7 Warning Signs of a Stroke Hiding in Plain Sight
When seconds matter, there's no time to second-guess yourself.
On Monday, March 4th, 2018, actor Luke Perry passed away, at the age of 52, after complications related to a stroke. His death was a shock to many—especially those who loved him on shows like Riverdale and Beverly Hills, 90120—and jumpstarted a national conversation about stroke. Isn’t he too young for that? (No.) Wasn’t he in pretty good health? (Yes.) Can it happen to me? (Possibly.)
Stroke is a common disease—the third leading cause of death in the United States—but it’s also a commonly misunderstood one. For starters, it’s not always fatal. In addition to the 140,000 people that die of stroke each year, a further 655,000 survive, and live with its often-debilitating effects. When it comes to surviving, and preserving cognitive and bodily function, it’s essential to catch it as early as possible. And that means knowing the warning signs. Here they are.
Facial paralysis or drooping is one of the classic signs of a stroke. When a stroke occurs, it can cause damage to the nerves controlling the facial muscles, causing a pronounced sagging or lack of movement in the face, either due to increased pressure in the brain due to bleeding or a lack of oxygen to the brain caused by a clot.
Numbness or weakness on one side of your body
If you’re experiencing numbness or weakness—specifically if it’s only on one side of your body—it’s essential that you get to a doctor as soon as possible as it could be a sign of a stroke. According to the American Stroke Association, single-sided numbness and weakness is a hallmark of a stroke, and can tell you where it occurred: if your left side becomes weak, the stroke occurred in the right side of your brain, and vice versa.
While many people experience a loss of cognitive function as they age, if you experience sudden confusion, a stroke may be to blame. Known as vascular dementia, this type of loss of executive functioning typically occurs when the brain is deprived of blood flow, like in a stroke. This doesn’t always manifest as simple confusion, however. For some people, it can mean an inability to read, or even difficulty understanding what other people are saying.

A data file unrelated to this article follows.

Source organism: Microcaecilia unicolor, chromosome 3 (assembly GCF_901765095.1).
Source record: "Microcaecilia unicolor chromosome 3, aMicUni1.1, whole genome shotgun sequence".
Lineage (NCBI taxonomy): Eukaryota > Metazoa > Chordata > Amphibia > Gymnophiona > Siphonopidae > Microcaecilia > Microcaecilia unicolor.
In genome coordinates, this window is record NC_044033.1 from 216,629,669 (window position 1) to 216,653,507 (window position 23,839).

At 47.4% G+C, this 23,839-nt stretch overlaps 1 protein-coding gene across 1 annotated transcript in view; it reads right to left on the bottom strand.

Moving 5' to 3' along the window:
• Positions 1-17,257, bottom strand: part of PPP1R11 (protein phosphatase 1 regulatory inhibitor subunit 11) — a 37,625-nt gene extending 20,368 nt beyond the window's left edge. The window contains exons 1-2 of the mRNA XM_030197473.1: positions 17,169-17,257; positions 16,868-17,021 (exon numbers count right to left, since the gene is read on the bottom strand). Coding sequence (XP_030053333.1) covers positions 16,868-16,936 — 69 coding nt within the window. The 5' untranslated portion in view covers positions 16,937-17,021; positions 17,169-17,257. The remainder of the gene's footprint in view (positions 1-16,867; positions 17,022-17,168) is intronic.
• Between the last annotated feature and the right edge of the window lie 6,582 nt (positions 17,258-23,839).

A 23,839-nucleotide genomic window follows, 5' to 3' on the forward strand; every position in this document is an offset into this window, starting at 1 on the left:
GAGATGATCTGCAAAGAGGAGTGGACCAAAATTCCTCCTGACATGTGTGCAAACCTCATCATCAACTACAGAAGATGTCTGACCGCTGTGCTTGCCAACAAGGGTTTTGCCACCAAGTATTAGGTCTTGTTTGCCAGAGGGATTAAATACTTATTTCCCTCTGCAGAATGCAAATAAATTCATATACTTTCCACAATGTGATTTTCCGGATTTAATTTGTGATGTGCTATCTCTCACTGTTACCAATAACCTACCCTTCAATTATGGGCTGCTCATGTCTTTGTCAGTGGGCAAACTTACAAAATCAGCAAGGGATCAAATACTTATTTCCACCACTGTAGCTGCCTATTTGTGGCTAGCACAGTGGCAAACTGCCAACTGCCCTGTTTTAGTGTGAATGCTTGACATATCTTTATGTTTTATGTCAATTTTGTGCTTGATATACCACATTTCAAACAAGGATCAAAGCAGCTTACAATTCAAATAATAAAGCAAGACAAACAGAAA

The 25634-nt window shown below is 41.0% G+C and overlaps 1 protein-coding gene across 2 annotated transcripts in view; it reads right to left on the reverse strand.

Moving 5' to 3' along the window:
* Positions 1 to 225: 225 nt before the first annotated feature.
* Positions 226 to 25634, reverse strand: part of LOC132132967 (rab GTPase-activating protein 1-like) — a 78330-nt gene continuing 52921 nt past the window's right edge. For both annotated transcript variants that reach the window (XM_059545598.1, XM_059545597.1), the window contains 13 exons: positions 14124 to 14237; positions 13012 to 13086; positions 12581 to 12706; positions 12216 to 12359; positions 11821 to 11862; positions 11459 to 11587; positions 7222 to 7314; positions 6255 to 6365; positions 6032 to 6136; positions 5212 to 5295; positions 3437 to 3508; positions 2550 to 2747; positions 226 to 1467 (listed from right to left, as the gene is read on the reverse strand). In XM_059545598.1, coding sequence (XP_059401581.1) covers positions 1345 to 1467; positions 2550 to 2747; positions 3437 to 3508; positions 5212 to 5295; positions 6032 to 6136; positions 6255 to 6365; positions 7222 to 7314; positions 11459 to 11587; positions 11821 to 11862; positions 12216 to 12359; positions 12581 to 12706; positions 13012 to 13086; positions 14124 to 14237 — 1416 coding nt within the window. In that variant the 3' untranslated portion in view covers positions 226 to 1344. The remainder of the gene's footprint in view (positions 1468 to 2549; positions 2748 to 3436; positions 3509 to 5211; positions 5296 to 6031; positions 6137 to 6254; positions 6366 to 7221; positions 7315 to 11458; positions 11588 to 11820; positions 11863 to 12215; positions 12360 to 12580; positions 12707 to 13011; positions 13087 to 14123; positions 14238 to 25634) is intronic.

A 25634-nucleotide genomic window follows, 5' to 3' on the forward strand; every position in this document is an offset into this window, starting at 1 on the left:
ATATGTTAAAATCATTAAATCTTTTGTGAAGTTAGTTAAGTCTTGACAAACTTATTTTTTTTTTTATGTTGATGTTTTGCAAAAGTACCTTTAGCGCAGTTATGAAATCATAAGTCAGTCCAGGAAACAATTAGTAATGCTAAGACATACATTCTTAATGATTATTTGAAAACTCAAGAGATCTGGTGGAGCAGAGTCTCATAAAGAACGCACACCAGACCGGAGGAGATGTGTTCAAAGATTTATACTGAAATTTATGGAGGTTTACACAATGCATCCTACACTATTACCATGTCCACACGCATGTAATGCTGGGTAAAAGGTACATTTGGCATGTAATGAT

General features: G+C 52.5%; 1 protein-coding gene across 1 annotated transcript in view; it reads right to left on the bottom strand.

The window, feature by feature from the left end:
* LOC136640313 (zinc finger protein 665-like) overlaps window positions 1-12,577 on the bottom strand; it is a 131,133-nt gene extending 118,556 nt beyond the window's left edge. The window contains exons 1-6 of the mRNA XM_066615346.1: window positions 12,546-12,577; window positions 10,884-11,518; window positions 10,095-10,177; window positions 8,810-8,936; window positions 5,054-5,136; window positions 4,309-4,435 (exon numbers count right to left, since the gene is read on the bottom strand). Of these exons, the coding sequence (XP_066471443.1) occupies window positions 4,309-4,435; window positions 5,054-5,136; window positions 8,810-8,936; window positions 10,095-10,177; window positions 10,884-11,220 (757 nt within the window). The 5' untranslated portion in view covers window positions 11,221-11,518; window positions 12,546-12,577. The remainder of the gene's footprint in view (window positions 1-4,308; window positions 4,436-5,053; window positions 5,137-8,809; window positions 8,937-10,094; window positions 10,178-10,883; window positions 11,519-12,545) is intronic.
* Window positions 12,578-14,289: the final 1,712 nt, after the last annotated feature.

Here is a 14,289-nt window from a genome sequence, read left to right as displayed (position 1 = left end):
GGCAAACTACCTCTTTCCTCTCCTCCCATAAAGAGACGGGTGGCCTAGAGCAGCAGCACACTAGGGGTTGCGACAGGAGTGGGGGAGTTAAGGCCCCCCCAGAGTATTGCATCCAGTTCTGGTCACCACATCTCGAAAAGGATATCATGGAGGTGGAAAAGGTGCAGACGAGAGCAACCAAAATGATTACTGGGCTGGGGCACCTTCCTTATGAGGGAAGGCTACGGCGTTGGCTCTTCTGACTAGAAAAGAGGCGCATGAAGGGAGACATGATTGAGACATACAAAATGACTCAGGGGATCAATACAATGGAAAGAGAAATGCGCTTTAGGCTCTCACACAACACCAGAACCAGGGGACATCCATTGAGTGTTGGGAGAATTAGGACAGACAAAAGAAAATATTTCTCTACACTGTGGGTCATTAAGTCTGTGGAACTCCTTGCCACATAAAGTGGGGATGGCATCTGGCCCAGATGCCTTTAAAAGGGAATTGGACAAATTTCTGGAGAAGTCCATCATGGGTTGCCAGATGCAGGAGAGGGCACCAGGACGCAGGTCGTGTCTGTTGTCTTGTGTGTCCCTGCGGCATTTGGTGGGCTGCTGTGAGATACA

Slurred speech, or dysarthria, is among the most common and noticeable signs of a stroke. Typically caused by muscle weakness following a lack of blood flow to your brain during a stroke, your slurred speech may persist even after other symptoms associated with a stroke have gone away. However, dysarthria isn’t the only potential change in speech following a stroke—the most common speech issue following a stroke is aphasia, which can make it difficult for the stroke sufferer to speak in full sentences, retrieve words, or may completely inhibit their ability to communicate.
Sudden vision problems
If you experience a sudden loss of vision, it’s not time to see your eye doctor—it’s time to head to the ER. Approximately one-third of stroke survivors experience some form of vision loss, from partial loss of sight to unsteady movement of the eyes to complete blindness. Unfortunately, vision typically does not fully return to normal following a stroke, even with treatment.
A lack of coordination, including difficulty walking, is a common symptom following a stroke. The lack of blood flow to the brain caused by a stroke can cause muscle weakness, making it difficult to walk, or causing an unsteady gait.
A severe headache
While most headaches are not stroke-related, the condition can cause intense headache pain often mistaken for a migraine. If you have no history of migraines, the pain comes on suddenly, or you have severe visual changes or any of the aforementioned symptoms of a stroke along with your headache, it’s time to get to the hospital immediately. Even if your headache is simply significantly worse than usual, it’s always best to play it safe when a potential stroke is involved.
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